If you’re a Washington State Cougars football season ticket holder, will you be in Martin Stadium this fall? And not by choice, I mean. Will fans be allowed inside to watch Nick Rolovich’s first season as head coach?
WSU President Kirk Schulz has repeatedly said there will be some form on in-person classes this fall. He’s also said he expects there to be college football. But will fans be allowed inside? As Michael pointed out this week, KREM reporter Tim Pham asked fans on Twitter if they’d attend a game if only 25% of the total capacity could be filled. Would you?
That got the CougCenter authors thinking. How would WSU go about picking the 25% who could be allowed in, in that scenario? How would that 25%—about 8,000 individuals—be dispersed in the stadium?
One idea floated in our Slack chat was to allow only students to enter. If you’re an alum and a season ticket holder, why not let the students own this season? They’ll likely be attending classes in a non-traditional format. Let them own the stadium for a season. Some of them had their high school spring sports season axed, and returning college students missed out on all sorts of springtime fun.
Another idea is to do some sort of Bennett Ball contest, a la 2006 when students had to go on a sort of scavenger hunt around campus to secure tickets to the NCAA Tournament. This (bad) idea will surely be welcomed by everybody, right?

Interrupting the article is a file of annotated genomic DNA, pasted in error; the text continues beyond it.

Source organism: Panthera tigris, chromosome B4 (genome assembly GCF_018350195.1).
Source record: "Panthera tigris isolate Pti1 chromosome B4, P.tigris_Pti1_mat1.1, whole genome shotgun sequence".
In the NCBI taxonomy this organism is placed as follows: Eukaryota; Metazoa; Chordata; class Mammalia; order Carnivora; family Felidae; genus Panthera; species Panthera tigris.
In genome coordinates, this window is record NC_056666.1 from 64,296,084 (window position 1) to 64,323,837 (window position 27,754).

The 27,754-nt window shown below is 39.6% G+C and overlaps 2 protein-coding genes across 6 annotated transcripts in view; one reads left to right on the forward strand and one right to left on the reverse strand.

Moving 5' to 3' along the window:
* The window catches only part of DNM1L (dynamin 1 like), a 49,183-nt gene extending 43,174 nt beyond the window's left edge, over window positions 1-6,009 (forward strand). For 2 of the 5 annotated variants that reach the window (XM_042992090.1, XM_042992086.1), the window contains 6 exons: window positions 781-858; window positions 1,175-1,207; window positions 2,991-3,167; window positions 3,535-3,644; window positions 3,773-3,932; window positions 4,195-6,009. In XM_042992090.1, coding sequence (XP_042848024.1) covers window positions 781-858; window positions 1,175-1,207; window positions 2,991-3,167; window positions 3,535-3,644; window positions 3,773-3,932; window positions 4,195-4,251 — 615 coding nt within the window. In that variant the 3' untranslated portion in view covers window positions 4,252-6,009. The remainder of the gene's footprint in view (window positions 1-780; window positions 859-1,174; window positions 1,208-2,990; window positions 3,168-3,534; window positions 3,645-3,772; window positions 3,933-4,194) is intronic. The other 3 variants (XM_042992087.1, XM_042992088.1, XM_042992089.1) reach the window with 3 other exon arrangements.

Players’ families will probably want to be there, so perhaps some seats are set aside for them among the 8,000.
If there are 8,000 people allowed inside Martin Stadium, they most certainty won’t be allowed to be packed together. I say we put cardboard cutouts in unoccupied seats. Pump crowd noise in through the P.A. system—but only when WSU is on defense, of course. Hell, pump booing noises in whenever the Cougs are flagged. I’m open to creative ideas on this one.
WSU could also opt for less than 8,000—I’m betting there will be zero fans in stadiums this fall—and go with one fan per section and make some sort of contest out of it.
Whatever it looks like in the stadium, it’ll also look different on TV. As a cup half full kind of guy, I see the empty seats as an advertising opportunity. After all, these games will be on TV. WSU could sell advertising spots on the open seats and the TV networks could sell digital spots there as well. There’s going to be a huge budget hole because of this COVID-19 stuff. You have to find ways to fill it. Question is, which entity will benefit—the school or the TV network?
Let’s just hope things are good enough for students to be on campus and fall sports can be played. This post is football-centric, and that’s because of the revenues it generates, but soccer and volleyball are primed for sustained success as well. Those sports aren’t talked about through all of this, but we should hope those athletes are able to play, too.
It’s only May 16, and fall sports are still a way off, so a hundred different things could change between now and then. But it’s still fun to imagine what the 2020 fall sports season will look like.
A GIF of a tumbleweed in the desert is appropriate here. This isn’t unusual for this time of year, but there is no coverage of WSU athletics out on the Interwebs right now, so these non-WSU links will have to do.
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